It’s not cricket

Cricket has been synonymous with fair play and “gentlemanly behavior.” photo:

The game of cricket has been played in England since at least the 16th century. It is played with a bat and ball, and a match can last as long as five days. As the British spread their empire around the world, they took cricket with them. Today, it is a popular game in almost all parts of the former British Empire with the notable exception of the United States and Canada. In India, cricket is almost a religion.

Schoolchildren in England play the game and are taught that it does not matter if you win or lose – it’s how you play the game. Cricket has been synonymous with fair play and “gentlemanly behavior” In fact, the phrase “it’s not cricket” has become a metaphor for conduct that is not straightforward and fair.

Until the 1980s, the top jobs in the financial markets of the City of London (Britain’s Wall Street) were reserved for men (no women allowed) who had attended elite, private preparatory schools such as Eton or Harrow. At those elite schools, they certainly played cricket against other elite schools. This led to a business climate in which they were all members of an “old boys’ club.”


Until recently, 16 of the major investment banks in London would tell Thompson Reuters daily what interest rate they would expect to pay if they were to seek a loan from another bank. Thompson Reuters would then discard the highest and lowest four rates and average the remaining eight to arrive at the daily LIBOR interest rate – the London Interbank Offered Rate. LIBOR was then used to set interest rates on trillions of dollars of borrowed funds around the world, such as mortgages, credit cards, student loans, and corporate loans.

You may have noted that the banks told what they might expect to pay – not what they actually paid. This was an honor system, and an unscrupulous bank might have been able to manipulate LIBOR to its advantage by giving a false estimate. But the key players in the banks had played cricket against each other, so they trusted each other implicitly.

By the mid 1980s, the British government became concerned that this cozy, old-fashioned way of operating might lead to London losing its status as a leading financial market, so they implemented regulatory reform. As with the later repeal of the Glass-Steagall Act in the U.S., the reforms in Britain allowed investment banks and commercial banks to merge. The reforms also relaxed financial regulation. The British Financial Services Authority operated with what some U.S. regulatory authorities recently described as a “light touch.” These changes led to London’s dramatic growth as an international financial center. Financial institutions from around the world began to move some of their more aggressive operations to London. Companies began hiring people with financial skills even if they had never played cricket.


Installing key players who have never played cricket has led to some problems. Earlier this year, the CEO and COO of Barclays Bank (neither of whom could possibly have been a cricket player) both resigned in the wake of a scandal involving the manipulation of LIBOR rates. Allegedly, starting in 2005, Barclays derivative traders routinely asked the people who submitted the LIBOR estimates to submit deliberately false estimates so that the traders could profit from the resulting shifts in rates. After a particularly profitable manipulation, one of these traders apparently told his Barclays contact, “Dude – I owe you big time!” Not words often heard at a cricket match.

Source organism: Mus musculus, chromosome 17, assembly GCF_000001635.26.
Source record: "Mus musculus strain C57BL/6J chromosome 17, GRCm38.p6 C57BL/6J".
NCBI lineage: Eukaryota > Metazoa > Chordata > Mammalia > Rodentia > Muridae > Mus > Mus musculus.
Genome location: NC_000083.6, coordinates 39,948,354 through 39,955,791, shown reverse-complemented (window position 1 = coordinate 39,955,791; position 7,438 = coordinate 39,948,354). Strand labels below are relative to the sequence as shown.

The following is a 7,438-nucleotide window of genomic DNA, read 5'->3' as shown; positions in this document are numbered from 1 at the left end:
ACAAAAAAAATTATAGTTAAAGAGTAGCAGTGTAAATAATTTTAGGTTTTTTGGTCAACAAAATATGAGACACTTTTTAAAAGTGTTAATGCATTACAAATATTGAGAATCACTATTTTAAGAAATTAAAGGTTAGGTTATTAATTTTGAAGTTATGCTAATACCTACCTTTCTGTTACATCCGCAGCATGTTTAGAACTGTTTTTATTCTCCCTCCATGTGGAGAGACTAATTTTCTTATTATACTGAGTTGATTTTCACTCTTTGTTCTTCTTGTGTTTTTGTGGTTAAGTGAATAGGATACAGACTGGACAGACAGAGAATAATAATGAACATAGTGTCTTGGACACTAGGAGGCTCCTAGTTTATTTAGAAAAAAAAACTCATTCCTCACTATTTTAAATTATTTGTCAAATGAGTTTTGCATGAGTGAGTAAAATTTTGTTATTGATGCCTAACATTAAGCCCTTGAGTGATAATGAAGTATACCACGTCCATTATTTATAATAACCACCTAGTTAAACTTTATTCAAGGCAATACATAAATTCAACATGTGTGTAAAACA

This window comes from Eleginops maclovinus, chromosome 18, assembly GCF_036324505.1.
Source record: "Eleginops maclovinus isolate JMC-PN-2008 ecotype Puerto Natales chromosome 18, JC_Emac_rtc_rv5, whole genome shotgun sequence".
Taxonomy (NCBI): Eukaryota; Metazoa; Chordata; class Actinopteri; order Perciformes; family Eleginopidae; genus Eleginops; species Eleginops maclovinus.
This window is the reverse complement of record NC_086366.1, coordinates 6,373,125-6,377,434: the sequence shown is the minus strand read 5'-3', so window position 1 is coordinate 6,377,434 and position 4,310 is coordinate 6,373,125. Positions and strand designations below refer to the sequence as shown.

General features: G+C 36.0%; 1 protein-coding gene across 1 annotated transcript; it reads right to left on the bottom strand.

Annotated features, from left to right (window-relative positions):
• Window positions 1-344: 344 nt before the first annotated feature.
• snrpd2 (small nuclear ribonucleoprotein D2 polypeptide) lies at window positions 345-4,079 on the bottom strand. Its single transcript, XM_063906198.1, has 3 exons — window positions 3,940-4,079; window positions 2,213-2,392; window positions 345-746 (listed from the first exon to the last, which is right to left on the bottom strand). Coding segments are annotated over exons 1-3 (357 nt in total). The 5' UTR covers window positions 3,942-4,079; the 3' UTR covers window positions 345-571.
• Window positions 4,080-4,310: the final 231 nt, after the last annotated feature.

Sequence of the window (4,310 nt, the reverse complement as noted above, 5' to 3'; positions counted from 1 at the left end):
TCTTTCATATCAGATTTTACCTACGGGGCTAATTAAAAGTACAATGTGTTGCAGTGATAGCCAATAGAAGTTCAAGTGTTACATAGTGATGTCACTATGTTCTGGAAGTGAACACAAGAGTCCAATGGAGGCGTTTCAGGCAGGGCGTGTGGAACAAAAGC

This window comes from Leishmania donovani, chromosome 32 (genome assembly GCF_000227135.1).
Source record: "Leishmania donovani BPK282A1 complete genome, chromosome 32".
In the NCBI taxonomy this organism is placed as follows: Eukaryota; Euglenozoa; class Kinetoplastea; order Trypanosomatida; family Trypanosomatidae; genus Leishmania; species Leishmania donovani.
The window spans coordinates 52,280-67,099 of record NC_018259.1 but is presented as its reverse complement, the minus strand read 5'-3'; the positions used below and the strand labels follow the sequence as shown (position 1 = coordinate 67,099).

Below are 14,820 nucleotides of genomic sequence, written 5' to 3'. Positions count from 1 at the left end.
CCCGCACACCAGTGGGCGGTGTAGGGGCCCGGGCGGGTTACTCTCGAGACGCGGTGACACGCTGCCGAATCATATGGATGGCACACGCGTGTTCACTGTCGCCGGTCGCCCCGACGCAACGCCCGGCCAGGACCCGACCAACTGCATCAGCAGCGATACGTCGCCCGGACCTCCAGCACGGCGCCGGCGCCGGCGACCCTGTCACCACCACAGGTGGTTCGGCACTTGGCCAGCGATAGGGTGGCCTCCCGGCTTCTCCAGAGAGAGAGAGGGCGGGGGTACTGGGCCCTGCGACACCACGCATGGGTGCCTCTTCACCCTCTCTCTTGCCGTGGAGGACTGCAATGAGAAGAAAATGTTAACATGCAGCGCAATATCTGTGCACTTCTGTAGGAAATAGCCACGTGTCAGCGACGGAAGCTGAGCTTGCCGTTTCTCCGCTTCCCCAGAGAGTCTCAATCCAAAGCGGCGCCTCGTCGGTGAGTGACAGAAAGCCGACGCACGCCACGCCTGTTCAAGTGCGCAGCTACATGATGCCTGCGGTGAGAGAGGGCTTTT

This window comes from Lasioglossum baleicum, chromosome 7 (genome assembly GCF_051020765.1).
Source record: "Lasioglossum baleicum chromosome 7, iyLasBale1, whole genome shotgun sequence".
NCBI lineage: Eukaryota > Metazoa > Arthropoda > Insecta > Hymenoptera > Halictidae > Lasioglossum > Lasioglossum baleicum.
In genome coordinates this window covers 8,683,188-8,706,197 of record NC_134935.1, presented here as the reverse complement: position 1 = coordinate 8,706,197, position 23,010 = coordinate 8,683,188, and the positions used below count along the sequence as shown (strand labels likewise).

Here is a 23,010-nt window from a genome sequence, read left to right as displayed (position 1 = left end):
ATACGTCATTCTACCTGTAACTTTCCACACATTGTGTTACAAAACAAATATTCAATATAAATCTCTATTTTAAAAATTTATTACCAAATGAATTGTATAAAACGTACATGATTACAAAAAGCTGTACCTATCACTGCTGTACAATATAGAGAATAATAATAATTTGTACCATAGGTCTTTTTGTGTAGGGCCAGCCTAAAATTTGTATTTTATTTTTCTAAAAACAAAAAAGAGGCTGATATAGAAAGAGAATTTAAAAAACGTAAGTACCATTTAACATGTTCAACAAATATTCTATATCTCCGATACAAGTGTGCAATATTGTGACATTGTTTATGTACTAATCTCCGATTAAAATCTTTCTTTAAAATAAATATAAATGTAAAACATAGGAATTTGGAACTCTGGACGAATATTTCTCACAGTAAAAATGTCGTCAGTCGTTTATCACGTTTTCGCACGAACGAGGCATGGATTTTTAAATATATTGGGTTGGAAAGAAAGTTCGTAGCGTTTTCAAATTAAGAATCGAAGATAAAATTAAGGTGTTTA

A trader for JP Morgan Chase was known as “the London Whale,” and it is doubtful if he ever played cricket, either. He took huge positions on credit default swaps and his losses may result in that bank losing as much as $9 billion.

Talking of credit default swaps: This brilliant form of derivative “investment” originated in London in AIG’s financial products group, created by another gentleman who could not possibly have grown up playing cricket. They sold billions of dollars of default insurance to the likes of Goldman Sachs and Deutsche Bank against the possibility that their collateralized junk-mortgage portfolio might go bad. Unfortunately, AIG neglected to reserve any money to cover those bets. The result of this particular scam was that the American taxpayer had to cover the bets in order to prevent AIG from going bankrupt.

The bowler (pitcher) in cricket tries to make the ball bounce on the ground about one yard in front of the batsman. If the bowler is skillful, he can make the ball change direction after it hits the ground, thus causing the batsman to miss the ball or hit it with the edge of the bat and be caught out (on a fly ball). If the wicket (ground) is a little wet, it is easier for the bowler to make the ball turn after bouncing. That makes life difficult for the batsman and so gives rise to the term “sticky wicket.”

Relaxing financial regulation, but more importantly removing the requirement that all key players in the London financial markets be cricketers, has definitely made doing business there a stickier wicket.

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